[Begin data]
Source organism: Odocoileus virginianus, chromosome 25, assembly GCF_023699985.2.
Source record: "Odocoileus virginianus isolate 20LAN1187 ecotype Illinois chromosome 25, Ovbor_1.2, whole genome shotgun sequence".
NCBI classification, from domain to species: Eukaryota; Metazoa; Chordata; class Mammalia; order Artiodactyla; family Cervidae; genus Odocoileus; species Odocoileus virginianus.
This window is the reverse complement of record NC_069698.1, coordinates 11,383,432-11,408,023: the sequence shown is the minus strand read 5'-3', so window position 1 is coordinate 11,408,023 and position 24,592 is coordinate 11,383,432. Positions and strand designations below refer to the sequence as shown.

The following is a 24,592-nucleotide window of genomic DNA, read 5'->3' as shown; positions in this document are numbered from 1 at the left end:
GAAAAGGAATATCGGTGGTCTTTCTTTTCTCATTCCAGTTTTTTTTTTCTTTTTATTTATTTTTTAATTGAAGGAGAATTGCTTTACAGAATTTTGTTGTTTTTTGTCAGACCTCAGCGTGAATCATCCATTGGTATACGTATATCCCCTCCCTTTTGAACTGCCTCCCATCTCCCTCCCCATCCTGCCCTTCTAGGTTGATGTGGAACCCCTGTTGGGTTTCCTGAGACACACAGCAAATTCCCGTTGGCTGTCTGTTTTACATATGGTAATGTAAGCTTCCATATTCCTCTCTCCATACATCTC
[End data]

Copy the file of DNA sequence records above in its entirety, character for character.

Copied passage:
Source organism: Odocoileus virginianus, chromosome 25, assembly GCF_023699985.2.
Source record: "Odocoileus virginianus isolate 20LAN1187 ecotype Illinois chromosome 25, Ovbor_1.2, whole genome shotgun sequence".
NCBI classification, from domain to species: Eukaryota; Metazoa; Chordata; class Mammalia; order Artiodactyla; family Cervidae; genus Odocoileus; species Odocoileus virginianus.
This window is the reverse complement of record NC_069698.1, coordinates 11,383,432-11,408,023: the sequence shown is the minus strand read 5'-3', so window position 1 is coordinate 11,408,023 and position 24,592 is coordinate 11,383,432. Positions and strand designations below refer to the sequence as shown.

The following is a 24,592-nucleotide window of genomic DNA, read 5'->3' as shown; positions in this document are numbered from 1 at the left end:
GAAAAGGAATATCGGTGGTCTTTCTTTTCTCATTCCAGTTTTTTTTTTCTTTTTATTTATTTTTTAATTGAAGGAGAATTGCTTTACAGAATTTTGTTGTTTTTTGTCAGACCTCAGCGTGAATCATCCATTGGTATACGTATATCCCCTCCCTTTTGAACTGCCTCCCATCTCCCTCCCCATCCTGCCCTTCTAGGTTGATGTGGAACCCCTGTTGGGTTTCCTGAGACACACAGCAAATTCCCGTTGGCTGTCTGTTTTACATATGGTAATGTAAGCTTCCATATTCCTCTCTCCATACATCTC